“We already have a set of urban trails here,” he said, pointing to the city’s Emerald Necklace and Freedom Trail. “You can take a 7-mile hike through the Emerald Necklace from Franklin Park to the Boston Common or hike the Freedom Trail, which thousands of people hike every year.”
Boston also has a thorough set of other existing green spaces scattered throughout the city, including public parks and 29 Urban Wilds — natural oases that dot the city in unassuming locations. Some of them, such as Jamaica Plain’s Nira Rock, appear on the trail.
The Walking City Trail, the brainchild of Miles Howard, is a redefining what hiking is. Over 25 miles, the urban hiking path traverse 14 Boston neighborhoods, visiting green spaces, landmarks and enough uphills to keep even a jaded hiker interested. (Will Katcher/MassLive).
Finally, “we have pretty consistent sidewalk here and infrastructure that a lot of cities don’t have,” Howard said. “It’s pretty rare that you find yourself walking on the shoulder of a road.”
Nearly the entire trail exists on pedestrian-only spaces, save for a singular point where hikers cross a street without a crosswalk.
Beginning on the Harvest River Bridge between Milton and Mattapan, the trail winds its way through Boston’s southern reaches and into Hyde Park, where it snakes through residential neighborhoods, the greenery of Sherrin Woods and into Stony Brook Reservation.
As hikers slowly escape the bustle of an urban street in the nature reserve, they ascend to the trail’s first vista — a view of Boston’s skyline, which they will soon hike toward. The path then descends down Washington Street and into Roslindale Village.
The Harvest River Bridge, the southern end of the Walking City Trail, Boston's 25-mile urban hiking path. (Courtesy of Miles Howard).
From there, hikers head for the Arnold Arboretum, Harvard University’s iconic outdoor botanical garden and free public park. The trail then heads on the Bussey Brook Meadow path and Southwest Corridor Greenway toward Franklin Park, where hikers enter a “wilderness” in the city’s largest public park. There they find stone stairways, streams and the cages that previously held the Franklin Park’s bears.
Then it is back into the urban city, where the trail weaves through Jamaica Plain en route to Jamaica Pond. The trail follows the Emerald Necklace through Olmstead Park before peeling off for the Nira Rock Urban Wild, where a house-sized boulder is stubbornly plunked down in the middle of a Jamaica Plain neighborhood. After a climb over Parker Hill (one of the route’s best views, Howard said), the trail hits the Riverway, where it picks back up the Emerald Necklace, heads past Fenway Park and charts a course for the Charle River Esplanade.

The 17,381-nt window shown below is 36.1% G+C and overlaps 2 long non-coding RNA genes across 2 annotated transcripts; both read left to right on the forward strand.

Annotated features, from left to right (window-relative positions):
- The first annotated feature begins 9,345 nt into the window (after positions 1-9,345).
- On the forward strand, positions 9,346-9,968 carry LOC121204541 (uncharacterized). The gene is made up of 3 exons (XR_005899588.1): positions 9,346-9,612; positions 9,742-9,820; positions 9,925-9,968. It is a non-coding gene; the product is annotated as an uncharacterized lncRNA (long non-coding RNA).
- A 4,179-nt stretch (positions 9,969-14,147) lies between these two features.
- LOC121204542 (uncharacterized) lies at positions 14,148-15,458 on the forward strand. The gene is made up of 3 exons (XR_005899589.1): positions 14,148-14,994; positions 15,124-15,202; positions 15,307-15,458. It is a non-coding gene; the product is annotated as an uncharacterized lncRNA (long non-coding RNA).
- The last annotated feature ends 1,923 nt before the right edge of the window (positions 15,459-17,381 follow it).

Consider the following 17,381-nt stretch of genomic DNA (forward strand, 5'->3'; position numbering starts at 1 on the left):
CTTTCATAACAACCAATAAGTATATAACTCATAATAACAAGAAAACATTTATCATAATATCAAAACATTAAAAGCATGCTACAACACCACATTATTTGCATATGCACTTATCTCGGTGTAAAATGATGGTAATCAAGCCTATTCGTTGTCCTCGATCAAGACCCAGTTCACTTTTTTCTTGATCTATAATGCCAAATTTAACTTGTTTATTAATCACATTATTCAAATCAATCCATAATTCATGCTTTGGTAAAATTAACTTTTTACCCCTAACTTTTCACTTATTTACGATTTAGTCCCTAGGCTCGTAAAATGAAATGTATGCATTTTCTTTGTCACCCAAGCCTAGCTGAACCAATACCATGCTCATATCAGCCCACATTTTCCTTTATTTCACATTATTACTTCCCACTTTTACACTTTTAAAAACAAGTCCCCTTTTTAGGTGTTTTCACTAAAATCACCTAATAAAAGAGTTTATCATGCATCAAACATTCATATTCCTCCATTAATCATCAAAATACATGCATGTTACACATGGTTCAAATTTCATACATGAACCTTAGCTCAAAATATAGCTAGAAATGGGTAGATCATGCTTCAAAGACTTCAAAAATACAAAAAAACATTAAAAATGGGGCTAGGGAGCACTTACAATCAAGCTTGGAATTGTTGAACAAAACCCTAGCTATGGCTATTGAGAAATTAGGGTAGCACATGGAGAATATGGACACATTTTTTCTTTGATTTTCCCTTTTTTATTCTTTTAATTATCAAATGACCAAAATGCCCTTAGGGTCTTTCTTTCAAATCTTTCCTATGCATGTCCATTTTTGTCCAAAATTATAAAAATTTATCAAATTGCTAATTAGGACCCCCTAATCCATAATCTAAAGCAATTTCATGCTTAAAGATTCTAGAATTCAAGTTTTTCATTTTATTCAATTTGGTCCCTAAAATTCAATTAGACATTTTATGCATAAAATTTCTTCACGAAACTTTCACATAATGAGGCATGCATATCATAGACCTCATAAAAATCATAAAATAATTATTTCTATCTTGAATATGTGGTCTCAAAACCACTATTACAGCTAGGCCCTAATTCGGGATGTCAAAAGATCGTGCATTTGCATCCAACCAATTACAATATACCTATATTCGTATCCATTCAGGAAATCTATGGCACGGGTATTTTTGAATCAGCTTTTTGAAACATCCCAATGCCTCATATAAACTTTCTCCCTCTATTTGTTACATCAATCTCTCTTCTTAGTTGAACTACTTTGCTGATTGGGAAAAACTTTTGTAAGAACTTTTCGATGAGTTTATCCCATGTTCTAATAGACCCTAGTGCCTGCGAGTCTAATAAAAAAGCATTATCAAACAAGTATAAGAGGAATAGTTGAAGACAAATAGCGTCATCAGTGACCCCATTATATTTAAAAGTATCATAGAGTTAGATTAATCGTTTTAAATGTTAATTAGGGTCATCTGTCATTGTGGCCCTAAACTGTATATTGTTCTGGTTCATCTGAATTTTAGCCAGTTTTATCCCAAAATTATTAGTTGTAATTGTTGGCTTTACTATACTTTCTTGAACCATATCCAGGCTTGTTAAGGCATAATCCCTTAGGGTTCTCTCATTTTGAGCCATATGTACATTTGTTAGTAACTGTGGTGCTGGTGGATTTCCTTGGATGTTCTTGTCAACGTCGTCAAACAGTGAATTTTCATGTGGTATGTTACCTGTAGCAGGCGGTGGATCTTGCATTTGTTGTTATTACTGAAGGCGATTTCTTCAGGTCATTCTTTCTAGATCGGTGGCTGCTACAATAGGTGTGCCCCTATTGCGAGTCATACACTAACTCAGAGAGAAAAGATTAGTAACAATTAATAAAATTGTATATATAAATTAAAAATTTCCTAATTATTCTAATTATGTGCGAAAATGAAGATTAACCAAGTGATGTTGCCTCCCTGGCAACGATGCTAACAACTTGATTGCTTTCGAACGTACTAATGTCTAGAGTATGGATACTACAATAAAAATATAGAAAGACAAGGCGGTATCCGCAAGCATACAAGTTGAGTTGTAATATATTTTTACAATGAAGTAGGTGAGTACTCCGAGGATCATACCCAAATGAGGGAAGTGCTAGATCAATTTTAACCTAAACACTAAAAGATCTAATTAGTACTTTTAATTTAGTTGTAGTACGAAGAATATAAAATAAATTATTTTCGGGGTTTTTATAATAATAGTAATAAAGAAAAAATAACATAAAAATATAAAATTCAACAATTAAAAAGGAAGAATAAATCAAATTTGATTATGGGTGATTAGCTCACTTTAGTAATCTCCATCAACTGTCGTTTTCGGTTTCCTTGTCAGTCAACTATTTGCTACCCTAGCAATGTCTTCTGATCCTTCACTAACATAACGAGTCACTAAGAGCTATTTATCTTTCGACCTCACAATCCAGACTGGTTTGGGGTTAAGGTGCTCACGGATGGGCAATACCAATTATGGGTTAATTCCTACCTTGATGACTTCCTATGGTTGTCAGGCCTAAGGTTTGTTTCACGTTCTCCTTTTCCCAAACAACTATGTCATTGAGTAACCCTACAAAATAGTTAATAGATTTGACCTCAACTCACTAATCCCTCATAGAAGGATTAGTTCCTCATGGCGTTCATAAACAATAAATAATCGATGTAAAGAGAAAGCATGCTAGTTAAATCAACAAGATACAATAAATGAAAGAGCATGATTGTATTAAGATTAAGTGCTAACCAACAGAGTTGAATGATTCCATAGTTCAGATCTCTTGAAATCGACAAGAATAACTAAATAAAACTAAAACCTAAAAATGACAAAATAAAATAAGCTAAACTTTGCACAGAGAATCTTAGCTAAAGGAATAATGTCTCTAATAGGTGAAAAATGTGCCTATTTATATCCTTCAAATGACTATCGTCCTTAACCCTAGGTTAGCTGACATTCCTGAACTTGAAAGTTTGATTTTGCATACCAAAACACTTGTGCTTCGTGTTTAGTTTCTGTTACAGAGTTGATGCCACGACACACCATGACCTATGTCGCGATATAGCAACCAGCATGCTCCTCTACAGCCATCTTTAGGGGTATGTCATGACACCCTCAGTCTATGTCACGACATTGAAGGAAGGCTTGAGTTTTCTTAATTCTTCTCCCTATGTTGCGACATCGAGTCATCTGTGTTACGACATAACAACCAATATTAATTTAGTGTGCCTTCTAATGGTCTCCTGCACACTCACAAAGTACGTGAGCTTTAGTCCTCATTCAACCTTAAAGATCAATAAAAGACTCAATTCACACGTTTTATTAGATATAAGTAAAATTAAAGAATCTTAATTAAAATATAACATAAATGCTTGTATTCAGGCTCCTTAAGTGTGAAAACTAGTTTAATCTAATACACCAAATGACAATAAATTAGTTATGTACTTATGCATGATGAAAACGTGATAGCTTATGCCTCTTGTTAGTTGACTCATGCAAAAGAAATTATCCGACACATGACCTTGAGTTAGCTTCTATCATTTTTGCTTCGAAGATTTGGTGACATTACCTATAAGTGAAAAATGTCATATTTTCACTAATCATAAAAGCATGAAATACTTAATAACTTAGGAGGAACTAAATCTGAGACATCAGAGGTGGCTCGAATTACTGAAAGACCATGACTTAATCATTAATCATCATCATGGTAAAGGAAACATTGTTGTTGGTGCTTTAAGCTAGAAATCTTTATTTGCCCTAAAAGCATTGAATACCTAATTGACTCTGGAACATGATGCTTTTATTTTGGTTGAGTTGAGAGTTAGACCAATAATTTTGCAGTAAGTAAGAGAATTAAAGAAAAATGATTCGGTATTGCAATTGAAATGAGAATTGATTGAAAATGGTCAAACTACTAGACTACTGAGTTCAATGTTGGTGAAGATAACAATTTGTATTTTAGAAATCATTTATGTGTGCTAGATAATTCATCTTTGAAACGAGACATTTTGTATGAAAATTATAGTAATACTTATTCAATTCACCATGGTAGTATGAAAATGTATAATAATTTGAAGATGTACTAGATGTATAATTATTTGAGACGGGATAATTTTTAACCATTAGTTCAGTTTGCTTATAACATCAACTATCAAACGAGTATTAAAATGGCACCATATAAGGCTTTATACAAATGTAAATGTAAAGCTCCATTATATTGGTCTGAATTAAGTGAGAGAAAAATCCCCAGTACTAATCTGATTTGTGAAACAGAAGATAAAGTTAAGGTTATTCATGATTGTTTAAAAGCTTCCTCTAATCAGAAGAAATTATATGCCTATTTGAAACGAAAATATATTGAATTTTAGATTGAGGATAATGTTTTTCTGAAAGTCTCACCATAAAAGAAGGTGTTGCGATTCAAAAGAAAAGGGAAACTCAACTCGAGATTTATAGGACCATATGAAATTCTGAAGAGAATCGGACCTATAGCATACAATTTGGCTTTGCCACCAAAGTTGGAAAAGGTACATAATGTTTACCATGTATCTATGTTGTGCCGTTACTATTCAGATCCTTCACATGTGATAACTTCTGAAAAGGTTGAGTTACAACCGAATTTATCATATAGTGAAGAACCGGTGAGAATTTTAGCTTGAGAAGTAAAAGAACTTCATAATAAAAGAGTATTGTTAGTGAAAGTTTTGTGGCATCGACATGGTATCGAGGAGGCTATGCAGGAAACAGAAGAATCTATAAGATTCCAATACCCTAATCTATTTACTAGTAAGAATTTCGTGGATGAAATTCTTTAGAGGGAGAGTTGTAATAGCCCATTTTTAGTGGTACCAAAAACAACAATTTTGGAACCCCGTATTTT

The Walking City Trail, the brainchild of Miles Howard, is a redefining what hiking is. Over 25 miles, the urban hiking path traverse 14 Boston neighborhoods, visiting green spaces, landmarks and enough uphills to keep even a jaded hiker interested. Howard is pictured describing a section of trail in the Boston Public Garden. (Will Katcher/MassLive).
The final section of trail is a packed roughly five-and-a-half miles, hitting the Boston Public Garden and Common, passing by Beacon Hill, entering Chinatown, following the Rose Kennedy Greenway to the Waterfront and North End, and finally crossing over footbridges next to the Zakim Bridge and TD Garden to Charlestown. The final push up Bunker Hill wraps up the Walking City Trail, nearly 25 miles from the southern terminus in Mattapan.
Howard hopes this trail can not only open up hikers’ ideas of what “a hike” is, but that it can also open up hiking itself to people who may not be inclined or able to partake.
“When we think of backcountry hiking, access to a car is an enormous financial and logistical barrier to a lot of people. By design, cities are places you don’t need a car to access. As we think about the toll that car-centric design is taking on the environment, the question of where hiking can happen will become more relevant in the years ahead,” he said. “Not every city will be able to do this, but it’s really an untapped resource.”